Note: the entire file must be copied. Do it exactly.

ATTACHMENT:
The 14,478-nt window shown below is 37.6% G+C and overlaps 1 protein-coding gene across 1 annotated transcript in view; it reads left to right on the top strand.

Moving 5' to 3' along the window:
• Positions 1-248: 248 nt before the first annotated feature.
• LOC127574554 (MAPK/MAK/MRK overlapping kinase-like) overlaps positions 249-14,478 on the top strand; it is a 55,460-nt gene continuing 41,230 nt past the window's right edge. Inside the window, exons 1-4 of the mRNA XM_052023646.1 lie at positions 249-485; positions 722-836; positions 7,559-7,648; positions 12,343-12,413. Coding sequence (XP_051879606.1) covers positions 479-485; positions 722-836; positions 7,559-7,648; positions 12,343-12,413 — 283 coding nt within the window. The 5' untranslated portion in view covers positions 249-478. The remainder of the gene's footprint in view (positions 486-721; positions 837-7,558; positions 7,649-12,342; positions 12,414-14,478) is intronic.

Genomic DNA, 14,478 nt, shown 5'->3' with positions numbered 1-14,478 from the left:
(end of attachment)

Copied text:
The 14,478-nt window shown below is 37.6% G+C and overlaps 1 protein-coding gene across 1 annotated transcript in view; it reads left to right on the top strand.

Moving 5' to 3' along the window:
• Positions 1-248: 248 nt before the first annotated feature.
• LOC127574554 (MAPK/MAK/MRK overlapping kinase-like) overlaps positions 249-14,478 on the top strand; it is a 55,460-nt gene continuing 41,230 nt past the window's right edge. Inside the window, exons 1-4 of the mRNA XM_052023646.1 lie at positions 249-485; positions 722-836; positions 7,559-7,648; positions 12,343-12,413. Coding sequence (XP_051879606.1) covers positions 479-485; positions 722-836; positions 7,559-7,648; positions 12,343-12,413 — 283 coding nt within the window. The 5' untranslated portion in view covers positions 249-478. The remainder of the gene's footprint in view (positions 486-721; positions 837-7,558; positions 7,649-12,342; positions 12,414-14,478) is intronic.

Genomic DNA, 14,478 nt, shown 5'->3' with positions numbered 1-14,478 from the left: